Dorina Lazo Gilmore, who grew up spending a lot of time in her Filipino-Italian family's kitchen with her mama, grandma and aunties, also has a fabulous blog, health-full, where she and her husband and daughter share budget-friendly, healthy recipes.
You can learn more about Kristi Valiant's work by visiting her website and blog. Stephanie Ruble recently interviewed Kristy here.
Check out the publisher's webpage for more about Cora Cooks Pancit!
If you're looking for a few more delicious ways to celebrate Asian Pacific American Heritage Month, click here for my 2008 posts, featuring several Asian American authors and their spicy recipes, an interview with Debbi Michiko Florence, poetry, sushi, and book reviews. I also interviewed Grace Lin and Edna Cabcabin Moran, who shared her recipe for lumpia.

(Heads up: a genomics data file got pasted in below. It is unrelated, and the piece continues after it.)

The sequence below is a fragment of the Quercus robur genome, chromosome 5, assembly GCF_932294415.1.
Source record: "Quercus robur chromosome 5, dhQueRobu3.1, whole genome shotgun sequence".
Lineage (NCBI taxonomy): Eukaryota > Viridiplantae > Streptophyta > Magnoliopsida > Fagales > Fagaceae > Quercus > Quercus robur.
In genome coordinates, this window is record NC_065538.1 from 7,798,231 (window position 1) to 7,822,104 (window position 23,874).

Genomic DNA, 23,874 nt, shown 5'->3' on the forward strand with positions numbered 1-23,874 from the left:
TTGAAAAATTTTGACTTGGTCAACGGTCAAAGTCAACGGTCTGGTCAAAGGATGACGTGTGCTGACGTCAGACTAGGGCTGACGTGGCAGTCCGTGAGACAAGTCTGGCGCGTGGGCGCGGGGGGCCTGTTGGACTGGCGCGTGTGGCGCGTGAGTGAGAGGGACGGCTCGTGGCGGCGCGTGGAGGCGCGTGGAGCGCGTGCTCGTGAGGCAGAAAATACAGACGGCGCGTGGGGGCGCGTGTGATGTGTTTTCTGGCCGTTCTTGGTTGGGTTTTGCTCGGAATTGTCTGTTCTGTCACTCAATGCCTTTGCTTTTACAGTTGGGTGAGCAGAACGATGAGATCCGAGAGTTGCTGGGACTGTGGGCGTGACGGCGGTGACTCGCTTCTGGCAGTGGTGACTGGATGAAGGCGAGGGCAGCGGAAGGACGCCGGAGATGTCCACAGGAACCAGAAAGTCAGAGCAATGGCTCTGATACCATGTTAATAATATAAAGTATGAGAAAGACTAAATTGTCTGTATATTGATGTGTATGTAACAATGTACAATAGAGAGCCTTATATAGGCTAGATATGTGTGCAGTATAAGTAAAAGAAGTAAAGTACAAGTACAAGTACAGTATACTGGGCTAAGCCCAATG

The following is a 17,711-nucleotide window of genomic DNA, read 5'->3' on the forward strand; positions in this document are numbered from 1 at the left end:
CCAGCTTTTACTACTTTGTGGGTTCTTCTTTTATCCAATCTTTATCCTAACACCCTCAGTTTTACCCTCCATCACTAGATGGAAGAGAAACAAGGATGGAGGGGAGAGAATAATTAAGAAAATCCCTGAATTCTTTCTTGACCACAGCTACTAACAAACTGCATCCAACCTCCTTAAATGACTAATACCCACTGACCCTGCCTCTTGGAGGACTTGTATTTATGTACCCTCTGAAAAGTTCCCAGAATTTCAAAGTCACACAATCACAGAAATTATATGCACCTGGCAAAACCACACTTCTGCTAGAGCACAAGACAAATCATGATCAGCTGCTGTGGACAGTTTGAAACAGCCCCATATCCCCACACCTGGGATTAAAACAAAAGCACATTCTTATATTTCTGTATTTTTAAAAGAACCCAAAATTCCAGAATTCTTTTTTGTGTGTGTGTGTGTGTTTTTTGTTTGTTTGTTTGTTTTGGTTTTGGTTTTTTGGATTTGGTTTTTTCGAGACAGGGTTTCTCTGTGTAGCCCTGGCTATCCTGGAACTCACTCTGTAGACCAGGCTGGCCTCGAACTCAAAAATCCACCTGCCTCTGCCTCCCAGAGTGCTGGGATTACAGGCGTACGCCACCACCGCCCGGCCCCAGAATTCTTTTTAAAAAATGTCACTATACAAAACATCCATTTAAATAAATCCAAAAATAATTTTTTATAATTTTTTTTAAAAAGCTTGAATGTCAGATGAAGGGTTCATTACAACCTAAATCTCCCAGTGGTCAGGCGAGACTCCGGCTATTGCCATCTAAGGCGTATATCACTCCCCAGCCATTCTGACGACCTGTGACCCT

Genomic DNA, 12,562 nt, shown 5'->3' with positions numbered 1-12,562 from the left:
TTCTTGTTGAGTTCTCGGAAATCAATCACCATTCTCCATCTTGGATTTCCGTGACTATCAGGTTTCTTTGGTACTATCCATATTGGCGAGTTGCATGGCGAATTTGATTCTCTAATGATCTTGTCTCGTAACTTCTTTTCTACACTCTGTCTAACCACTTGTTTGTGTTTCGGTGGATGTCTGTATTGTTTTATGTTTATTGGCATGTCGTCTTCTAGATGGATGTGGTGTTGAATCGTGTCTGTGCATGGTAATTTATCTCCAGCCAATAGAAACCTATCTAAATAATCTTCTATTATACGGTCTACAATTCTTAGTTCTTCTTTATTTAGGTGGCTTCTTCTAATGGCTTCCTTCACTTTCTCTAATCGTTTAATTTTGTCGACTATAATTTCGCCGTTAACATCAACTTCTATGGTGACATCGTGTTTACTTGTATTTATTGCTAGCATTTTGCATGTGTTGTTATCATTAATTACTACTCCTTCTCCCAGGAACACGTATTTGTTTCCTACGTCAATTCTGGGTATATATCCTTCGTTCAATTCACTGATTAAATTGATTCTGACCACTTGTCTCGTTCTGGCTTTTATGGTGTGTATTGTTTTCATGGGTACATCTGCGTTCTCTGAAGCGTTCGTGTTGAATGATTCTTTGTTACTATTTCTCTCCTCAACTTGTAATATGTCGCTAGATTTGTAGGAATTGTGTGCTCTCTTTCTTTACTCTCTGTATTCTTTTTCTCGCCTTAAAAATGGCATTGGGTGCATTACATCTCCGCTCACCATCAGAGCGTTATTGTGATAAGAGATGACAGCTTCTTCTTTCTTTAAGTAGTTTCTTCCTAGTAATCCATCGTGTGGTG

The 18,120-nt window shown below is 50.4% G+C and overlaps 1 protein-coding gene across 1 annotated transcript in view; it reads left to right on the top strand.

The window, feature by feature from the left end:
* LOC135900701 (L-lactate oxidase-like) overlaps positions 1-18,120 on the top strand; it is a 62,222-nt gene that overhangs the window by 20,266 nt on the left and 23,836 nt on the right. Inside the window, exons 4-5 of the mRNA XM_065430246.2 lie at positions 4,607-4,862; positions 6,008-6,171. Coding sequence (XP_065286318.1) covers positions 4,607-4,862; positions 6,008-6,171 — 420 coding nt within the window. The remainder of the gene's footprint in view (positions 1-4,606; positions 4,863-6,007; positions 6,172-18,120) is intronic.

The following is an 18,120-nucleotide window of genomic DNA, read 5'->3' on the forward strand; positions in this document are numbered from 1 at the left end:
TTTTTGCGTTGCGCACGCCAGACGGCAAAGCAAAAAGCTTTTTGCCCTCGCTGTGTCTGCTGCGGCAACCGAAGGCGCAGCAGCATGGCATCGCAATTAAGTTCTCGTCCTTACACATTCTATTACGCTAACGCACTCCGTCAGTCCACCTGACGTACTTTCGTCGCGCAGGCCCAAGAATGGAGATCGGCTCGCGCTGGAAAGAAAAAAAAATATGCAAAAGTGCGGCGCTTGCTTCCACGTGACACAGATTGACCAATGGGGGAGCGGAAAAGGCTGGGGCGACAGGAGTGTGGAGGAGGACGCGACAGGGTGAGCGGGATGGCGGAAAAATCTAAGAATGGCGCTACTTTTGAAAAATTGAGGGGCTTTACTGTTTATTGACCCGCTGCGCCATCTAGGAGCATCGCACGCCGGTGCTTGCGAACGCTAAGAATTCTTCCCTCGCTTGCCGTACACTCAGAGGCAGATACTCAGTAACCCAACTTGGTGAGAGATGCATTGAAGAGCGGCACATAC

The Queen of Resource Lists, Elaine at Wild Rose Reader, offers lots more here.
photo by Happy Jack Eats.
*Spreads posted by permission, text copyright © 2009 Dorina K. Lazo Gilmore, illustrations © 2009 Kristi Valiant, published by Shen's Books. All rights reserved.